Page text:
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MQTT is widely used in IoT when it comes to exchanging application data between the end device and the host service. The publish-subscribe model makes it easy to use: no handshaking, negotiating etc (at least above the MQTT protocol layer). It's primarily geared towards data-producers being able to distribute their data easily to consumers.

However, when it comes to a central server wanting to configure settings on an end device, I'm not sure that the model is very suitable. The server will want to send a command to the device and wait for a response back (e.g. read a specific setting, wait for response), which doesn't really suit MQTT's publish-subscribe model.

I was wondering whether there are any existing protocols that are geared towards send and receiving commands and configuring remote devices?

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    Are you sure MQTT doesn't permit the client to subscribe to a control channel? I think this is the place to start looking for answers, but I'm not well enough up-to-speed to sumarise in an answer en.wikipedia.org/wiki/Representational_state_transfer – Sean Houlihane Apr 28 '17 at 12:30
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    Don't forget, the endpoint needs to be the one initiating the channel, so it's in control of power consumption. – Sean Houlihane Apr 28 '17 at 12:31
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    @SeanHoulihane It is certainly possible to use MQTT to send and receive commands/settings as you describe, but the way I see it, ideally you need to have a protocol that is "session-based", i.e. you create session, send a command and receive a response in that same session, thus easily linking the response to the original command. MQTT is message based, so there is nothing at all to link messages with each other - it's up to you to handle that part. I was wondering whether there was a readily available protocol that I could use for that purpose. – Amr Bekhit Apr 28 '17 at 13:19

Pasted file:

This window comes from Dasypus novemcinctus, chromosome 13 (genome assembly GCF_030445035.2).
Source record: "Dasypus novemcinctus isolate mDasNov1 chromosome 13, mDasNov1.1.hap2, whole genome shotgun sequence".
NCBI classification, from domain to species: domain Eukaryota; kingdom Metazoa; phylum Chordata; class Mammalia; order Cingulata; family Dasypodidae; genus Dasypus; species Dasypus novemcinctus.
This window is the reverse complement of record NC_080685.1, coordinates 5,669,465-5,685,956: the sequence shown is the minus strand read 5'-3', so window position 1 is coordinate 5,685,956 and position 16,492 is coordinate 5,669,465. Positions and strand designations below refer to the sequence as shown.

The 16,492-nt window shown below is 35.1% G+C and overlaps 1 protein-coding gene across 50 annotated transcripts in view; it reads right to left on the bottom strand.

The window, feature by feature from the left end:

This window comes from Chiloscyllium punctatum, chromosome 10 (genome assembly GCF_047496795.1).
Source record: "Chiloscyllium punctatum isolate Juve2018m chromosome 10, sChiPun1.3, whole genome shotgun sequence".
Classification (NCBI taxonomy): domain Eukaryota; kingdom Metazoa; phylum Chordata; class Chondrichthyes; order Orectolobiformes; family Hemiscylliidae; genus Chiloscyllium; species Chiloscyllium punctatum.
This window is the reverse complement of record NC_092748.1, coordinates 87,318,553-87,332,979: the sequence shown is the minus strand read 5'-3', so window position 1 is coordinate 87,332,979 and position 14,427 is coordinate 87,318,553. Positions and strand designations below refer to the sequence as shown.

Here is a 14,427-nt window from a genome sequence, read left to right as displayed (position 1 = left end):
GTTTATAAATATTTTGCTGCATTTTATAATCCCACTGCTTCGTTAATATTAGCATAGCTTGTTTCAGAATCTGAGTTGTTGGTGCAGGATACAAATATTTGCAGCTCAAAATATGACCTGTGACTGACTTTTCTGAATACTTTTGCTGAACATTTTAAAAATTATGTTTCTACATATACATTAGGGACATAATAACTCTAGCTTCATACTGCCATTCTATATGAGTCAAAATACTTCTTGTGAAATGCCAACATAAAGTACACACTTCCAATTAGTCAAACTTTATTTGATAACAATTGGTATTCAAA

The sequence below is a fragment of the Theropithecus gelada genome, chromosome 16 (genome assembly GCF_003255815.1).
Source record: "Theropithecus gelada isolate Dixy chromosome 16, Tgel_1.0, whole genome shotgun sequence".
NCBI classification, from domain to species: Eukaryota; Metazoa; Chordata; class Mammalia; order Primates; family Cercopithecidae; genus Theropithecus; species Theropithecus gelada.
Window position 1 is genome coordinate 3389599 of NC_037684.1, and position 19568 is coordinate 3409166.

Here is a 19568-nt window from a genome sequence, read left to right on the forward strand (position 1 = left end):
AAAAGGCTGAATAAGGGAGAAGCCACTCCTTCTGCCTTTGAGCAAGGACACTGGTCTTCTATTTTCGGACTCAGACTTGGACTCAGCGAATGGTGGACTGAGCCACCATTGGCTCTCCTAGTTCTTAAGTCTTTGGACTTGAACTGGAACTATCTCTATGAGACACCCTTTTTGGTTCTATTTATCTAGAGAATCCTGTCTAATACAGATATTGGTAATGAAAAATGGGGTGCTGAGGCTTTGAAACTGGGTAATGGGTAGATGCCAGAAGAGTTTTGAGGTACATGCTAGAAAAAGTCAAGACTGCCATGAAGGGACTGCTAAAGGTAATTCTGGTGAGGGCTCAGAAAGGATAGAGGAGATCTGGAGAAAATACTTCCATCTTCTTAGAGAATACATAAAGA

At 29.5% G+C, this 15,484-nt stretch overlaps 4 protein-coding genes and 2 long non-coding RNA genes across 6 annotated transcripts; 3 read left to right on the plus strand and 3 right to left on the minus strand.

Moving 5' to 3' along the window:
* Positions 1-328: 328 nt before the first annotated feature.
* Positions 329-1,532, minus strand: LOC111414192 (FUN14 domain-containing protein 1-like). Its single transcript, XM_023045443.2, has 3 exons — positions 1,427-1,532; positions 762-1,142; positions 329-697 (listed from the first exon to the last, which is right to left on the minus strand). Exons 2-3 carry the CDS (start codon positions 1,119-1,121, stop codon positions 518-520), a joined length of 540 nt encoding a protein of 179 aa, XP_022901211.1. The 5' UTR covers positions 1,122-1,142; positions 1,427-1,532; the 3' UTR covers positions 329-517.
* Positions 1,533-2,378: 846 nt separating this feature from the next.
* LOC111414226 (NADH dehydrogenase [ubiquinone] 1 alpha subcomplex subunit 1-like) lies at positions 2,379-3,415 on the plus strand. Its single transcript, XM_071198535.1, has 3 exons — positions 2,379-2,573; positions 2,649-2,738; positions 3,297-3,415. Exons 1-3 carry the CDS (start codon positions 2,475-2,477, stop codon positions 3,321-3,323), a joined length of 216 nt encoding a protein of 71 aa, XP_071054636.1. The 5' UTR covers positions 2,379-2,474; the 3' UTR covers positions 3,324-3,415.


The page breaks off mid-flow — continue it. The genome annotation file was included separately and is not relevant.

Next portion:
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    en.wikipedia.org/wiki/OMA_LWM2M I'm not sure exactly how, but the cloud seems to be able to make PUT or POST calls to trigger a callback in the client. – Sean Houlihane Apr 28 '17 at 13:29
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Sounds like a job for CoAP:

Like HTTP, CoAP is based on the wildly successful REST model: Servers make resources available under a URL, and clients access these resources using methods such as GET, PUT, POST, and DELETE.

From a developer point of view, CoAP feels very much like HTTP. Obtaining a value from a sensor is not much different from obtaining a value from a Web API.

It can apparently be implemented with very low overhead:

CoAP has been designed to work on microcontrollers with as low as 10 KiB of RAM and 100 KiB of code space

CoAP is specified in RFC 7252, and there are various implementations (e.g. in C).

It's very heavily inspired by REST as used with HTTP for web APIs, so if you're familiar with those, you'll quickly pick up CoAP. If not, you might find this presentation useful for context. The idea is that each HTTP method has a semantic meaning, e.g. GET requests information from the device without changing anything and POST, PUT and DELETE mutate the data.

As you say, publish/subscribe models wouldn't work for a situation where your device acts as a 'server' to the central system coordinating (which acts as a client to each device). Instead, a model similar to HTTP is ideal, except HTTP has far too much overhead, which is where CoAP comes in.

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